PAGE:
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One angle of a right triangle measures $56\text{\xb0}.$ What is the measure of the other small angle?
$34\text{\xb0}$
One angle of a right triangle measures $45\text{\xb0}.$ What is the measure of the other small angle?
$45\text{\xb0}$
In the examples we have seen so far, we could draw a figure and label it directly after reading the problem. In the next example, we will have to define one angle in terms of another. We will wait to draw the figure until we write expressions for all the angles we are looking for.
The measure of one angle of a right triangle is 20 degrees more than the measure of the smallest angle. Find the measures of all three angles.
Step 1. Read the problem.  
Step 2. Identify what you are looking for.  the measures of all three angles 
Step 3. Name. Choose a variable to represent it. 
$\phantom{\rule{0.24em}{0ex}}$ Let
$a={1}^{\text{st}}$ angle.
$a+20={2}^{\text{nd}}$ angle $\phantom{\rule{1.7em}{0ex}}90={3}^{\text{rd}}$ angle (the right angle) 
Draw the figure and label it with the given information  
Step 4. Translate  
Write the appropriate formula.
Substitute into the formula. 

Step 5. Solve the equation. 
55 90 third angle 
Step 6. Check.
$\begin{array}{ccc}\hfill 35+55+90& \stackrel{?}{=}\hfill & 180\hfill \\ \hfill 180& =\hfill & 180\u2713\hfill \end{array}$ 

Step 7. Answer the question.  The three angles measure 35 ^{°} , 55 ^{°} , and 90 ^{°} . 
The measure of one angle of a right triangle is 50° more than the measure of the smallest angle. Find the measures of all three angles.
$20\text{\xb0},70\text{\xb0},90\text{\xb0}$
The measure of one angle of a right triangle is 30° more than the measure of the smallest angle. Find the measures of all three angles.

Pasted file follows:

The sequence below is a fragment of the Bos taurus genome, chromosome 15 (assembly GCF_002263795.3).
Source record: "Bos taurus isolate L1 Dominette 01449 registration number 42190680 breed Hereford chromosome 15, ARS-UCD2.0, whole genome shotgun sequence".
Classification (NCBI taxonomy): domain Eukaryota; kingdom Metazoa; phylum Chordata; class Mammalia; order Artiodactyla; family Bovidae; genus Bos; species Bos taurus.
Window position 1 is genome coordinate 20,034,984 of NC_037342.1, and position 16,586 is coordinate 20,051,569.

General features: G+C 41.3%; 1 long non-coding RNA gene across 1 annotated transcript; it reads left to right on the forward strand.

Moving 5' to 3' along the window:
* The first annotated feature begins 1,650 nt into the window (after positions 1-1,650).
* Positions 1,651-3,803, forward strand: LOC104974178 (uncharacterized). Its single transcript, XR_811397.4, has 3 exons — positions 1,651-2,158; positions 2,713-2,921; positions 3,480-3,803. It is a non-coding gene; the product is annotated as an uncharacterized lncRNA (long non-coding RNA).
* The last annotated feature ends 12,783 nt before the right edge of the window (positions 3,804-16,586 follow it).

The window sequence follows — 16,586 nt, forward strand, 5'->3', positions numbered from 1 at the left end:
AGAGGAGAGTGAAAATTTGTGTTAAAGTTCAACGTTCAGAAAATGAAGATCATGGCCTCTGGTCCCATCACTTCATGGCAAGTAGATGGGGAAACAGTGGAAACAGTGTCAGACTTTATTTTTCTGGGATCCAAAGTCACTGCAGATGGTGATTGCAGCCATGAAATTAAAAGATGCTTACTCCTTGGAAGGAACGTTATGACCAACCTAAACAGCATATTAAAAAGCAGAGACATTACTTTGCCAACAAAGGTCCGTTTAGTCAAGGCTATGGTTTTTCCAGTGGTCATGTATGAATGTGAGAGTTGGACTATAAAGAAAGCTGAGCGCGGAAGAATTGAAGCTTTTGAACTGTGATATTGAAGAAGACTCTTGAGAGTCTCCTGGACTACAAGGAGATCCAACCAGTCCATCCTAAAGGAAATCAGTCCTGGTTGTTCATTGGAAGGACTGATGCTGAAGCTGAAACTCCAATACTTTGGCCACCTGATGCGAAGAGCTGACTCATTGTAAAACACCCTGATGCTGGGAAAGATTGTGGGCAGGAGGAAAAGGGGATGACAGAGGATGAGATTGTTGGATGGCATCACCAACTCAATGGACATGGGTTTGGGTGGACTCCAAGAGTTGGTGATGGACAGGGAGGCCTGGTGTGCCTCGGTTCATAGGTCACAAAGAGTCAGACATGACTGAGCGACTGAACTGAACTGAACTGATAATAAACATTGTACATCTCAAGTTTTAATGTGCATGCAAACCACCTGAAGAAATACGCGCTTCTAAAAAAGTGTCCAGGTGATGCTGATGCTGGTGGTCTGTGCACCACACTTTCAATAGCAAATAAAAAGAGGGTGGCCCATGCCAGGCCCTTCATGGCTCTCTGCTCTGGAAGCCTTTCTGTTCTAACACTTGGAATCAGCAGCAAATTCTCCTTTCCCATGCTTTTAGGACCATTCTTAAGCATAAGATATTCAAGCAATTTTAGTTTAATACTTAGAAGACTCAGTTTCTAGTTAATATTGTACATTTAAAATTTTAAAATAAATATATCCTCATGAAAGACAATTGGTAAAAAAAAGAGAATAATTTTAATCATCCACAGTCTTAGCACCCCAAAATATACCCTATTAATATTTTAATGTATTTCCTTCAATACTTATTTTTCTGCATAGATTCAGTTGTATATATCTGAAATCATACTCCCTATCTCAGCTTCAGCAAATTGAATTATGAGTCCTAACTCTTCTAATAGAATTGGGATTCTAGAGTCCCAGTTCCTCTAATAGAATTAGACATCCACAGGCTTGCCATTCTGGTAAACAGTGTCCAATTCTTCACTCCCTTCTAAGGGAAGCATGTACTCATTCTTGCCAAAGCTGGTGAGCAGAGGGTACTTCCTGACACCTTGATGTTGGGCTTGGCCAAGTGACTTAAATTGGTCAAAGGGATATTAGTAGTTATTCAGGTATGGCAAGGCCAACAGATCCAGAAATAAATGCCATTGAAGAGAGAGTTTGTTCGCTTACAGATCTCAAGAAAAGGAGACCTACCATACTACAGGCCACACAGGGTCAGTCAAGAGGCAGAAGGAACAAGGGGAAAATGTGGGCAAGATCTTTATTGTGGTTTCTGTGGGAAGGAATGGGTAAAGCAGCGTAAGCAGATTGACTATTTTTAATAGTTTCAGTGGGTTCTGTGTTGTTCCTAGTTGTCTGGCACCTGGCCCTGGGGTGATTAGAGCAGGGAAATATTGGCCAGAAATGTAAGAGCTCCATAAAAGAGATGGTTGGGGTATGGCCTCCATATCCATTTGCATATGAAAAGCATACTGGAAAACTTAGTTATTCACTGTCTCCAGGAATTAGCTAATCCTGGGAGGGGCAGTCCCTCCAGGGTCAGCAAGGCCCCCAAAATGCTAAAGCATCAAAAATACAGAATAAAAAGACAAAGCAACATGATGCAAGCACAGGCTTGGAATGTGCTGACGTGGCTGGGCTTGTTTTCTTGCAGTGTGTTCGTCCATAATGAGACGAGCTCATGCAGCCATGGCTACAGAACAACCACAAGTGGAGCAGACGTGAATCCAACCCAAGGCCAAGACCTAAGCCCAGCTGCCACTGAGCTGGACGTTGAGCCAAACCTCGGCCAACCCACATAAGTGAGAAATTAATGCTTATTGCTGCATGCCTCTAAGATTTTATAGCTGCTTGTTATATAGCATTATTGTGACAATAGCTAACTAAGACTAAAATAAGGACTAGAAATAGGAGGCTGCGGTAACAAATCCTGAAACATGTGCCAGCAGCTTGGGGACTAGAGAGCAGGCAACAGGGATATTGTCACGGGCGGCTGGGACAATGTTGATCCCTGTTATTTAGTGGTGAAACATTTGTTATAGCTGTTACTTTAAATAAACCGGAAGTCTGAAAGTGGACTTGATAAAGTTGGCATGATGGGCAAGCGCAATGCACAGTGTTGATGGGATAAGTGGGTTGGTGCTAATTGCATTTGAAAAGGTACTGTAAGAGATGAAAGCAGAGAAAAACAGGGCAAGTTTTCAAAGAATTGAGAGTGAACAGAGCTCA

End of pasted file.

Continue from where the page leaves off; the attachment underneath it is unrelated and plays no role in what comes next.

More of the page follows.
$30\text{\xb0},60\text{\xb0},90\text{\xb0}$
We have learned how the measures of the angles of a triangle relate to each other. Now, we will learn how the lengths of the sides relate to each other. An important property that describes the relationship among the lengths of the three sides of a right triangle is called the Pythagorean Theorem . This theorem has been used around the world since ancient times. It is named after the Greek philosopher and mathematician, Pythagoras, who lived around 500 BC.
Before we state the Pythagorean Theorem, we need to introduce some terms for the sides of a triangle. Remember that a right triangle has a $90\text{\xb0}$ angle, marked with a small square in the corner. The side of the triangle opposite the $90\text{\xb0}$ angle is called the hypotenuse and each of the other sides are called legs .
The Pythagorean Theorem tells how the lengths of the three sides of a right triangle relate to each other. It states that in any right triangle, the sum of the squares of the lengths of the two legs equals the square of the length of the hypotenuse. In symbols we say: in any right triangle, ${a}^{2}+{b}^{2}={c}^{2},$ where $a\phantom{\rule{0.2em}{0ex}}\text{and}\phantom{\rule{0.2em}{0ex}}b$ are the lengths of the legs and $c$ is the length of the hypotenuse.
Writing the formula in every exercise and saying it aloud as you write it, may help you remember the Pythagorean Theorem.
In any right triangle, ${a}^{2}+{b}^{2}={c}^{2}.$
where a and b are the lengths of the legs, c is the length of the hypotenuse.
To solve exercises that use the Pythagorean Theorem, we will need to find square roots. We have used the notation $\sqrt{m}$ and the definition:
If $m={n}^{2},$ then $\sqrt{m}=n,$ for $n\ge 0.$
For example, we found that $\sqrt{25}$ is 5 because $25={5}^{2}.$
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